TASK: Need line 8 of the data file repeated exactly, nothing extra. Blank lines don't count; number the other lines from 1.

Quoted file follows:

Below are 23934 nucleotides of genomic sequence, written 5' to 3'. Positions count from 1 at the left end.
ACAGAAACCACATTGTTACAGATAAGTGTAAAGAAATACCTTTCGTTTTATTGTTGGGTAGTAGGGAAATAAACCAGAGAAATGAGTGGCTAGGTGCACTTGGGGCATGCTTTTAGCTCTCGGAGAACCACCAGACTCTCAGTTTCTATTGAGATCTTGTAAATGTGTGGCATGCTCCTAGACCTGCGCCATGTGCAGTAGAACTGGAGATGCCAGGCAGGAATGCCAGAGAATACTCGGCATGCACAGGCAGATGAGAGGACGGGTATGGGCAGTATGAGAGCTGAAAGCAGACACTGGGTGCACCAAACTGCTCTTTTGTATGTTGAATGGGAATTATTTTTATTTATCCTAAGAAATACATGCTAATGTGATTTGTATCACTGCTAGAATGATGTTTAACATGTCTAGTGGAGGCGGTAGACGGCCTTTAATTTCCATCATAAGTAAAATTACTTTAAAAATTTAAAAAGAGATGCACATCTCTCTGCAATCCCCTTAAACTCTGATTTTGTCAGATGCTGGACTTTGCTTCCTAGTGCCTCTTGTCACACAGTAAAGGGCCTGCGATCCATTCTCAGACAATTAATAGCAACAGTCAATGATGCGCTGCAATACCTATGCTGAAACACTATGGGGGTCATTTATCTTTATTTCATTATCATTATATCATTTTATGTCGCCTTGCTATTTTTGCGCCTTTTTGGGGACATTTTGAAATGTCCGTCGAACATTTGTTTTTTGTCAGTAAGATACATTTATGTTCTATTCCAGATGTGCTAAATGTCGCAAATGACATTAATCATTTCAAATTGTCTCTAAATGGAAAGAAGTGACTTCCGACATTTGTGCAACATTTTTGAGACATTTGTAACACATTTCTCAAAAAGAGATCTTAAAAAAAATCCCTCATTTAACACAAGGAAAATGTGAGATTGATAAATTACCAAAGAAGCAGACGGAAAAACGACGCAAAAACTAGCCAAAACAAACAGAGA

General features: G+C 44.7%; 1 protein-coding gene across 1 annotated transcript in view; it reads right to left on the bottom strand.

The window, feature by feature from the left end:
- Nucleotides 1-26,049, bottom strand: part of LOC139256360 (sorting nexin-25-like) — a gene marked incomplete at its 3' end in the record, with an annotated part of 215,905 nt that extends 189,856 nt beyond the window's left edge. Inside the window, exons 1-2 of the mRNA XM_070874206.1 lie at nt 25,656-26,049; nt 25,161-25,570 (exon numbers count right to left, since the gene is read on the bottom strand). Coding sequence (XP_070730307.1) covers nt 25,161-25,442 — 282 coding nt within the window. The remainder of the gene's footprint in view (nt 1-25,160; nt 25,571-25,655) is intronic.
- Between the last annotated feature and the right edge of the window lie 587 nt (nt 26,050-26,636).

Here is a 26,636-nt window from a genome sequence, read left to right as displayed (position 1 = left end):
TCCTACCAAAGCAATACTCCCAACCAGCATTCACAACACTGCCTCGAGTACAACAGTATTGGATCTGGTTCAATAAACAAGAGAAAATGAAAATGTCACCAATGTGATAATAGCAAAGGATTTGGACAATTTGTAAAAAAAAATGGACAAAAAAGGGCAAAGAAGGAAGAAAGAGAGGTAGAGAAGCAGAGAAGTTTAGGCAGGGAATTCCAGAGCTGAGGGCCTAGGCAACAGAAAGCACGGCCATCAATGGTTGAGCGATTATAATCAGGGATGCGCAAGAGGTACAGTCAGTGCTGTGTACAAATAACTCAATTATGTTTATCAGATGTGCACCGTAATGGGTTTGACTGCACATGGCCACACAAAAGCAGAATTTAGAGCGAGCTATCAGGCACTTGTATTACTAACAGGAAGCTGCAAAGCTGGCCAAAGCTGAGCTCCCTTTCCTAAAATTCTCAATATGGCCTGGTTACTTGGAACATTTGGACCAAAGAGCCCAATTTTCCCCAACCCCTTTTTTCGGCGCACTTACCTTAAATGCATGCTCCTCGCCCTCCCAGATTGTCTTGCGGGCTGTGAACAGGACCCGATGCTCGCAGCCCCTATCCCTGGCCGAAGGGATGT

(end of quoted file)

TCCTACCAAAGCAATACTCCCAACCAGCATTCACAACACTGCCTCGAGTACAACAGTATTGGATCTGGTTCAATAAACAAGAGAAAATGAAAATGTCACCAATGTGATAATAGCAAAGGATTTGGACAATTTGTAAAAAAAAATGGACAAAAAAGGGCAAAGAAGGAAGAAAGAGAGGTAGAGAAGCAGAGAAGTTTAGGCAGGGAATTCCAGAGCTGAGGGCCTAGGCAACAGAAAGCACGGCCATCAATGGTTGAGCGATTATAATCAGGGATGCGCAAGAGGTACAGTCAGTGCTGTGTACAAATAACTCAATTATGTTTATCAGATGTGCACCGTAATGGGTTTGACTGCACATGGCCACACAAAAGCAGAATTTAGAGCGAGCTATCAGGCACTTGTATTACTAACAGGAAGCTGCAAAGCTGGCCAAAGCTGAGCTCCCTTTCCTAAAATTCTCAATATGGCCTGGTTACTTGGAACATTTGGACCAAAGAGCCCAATTTTCCCCAACCCCTTTTTTCGGCGCACTTACCTTAAATGCATGCTCCTCGCCCTCCCAGATTGTCTTGCGGGCTGTGAACAGGACCCGATGCTCGCAGCCCCTATCCCTGGCCGAAGGGATGT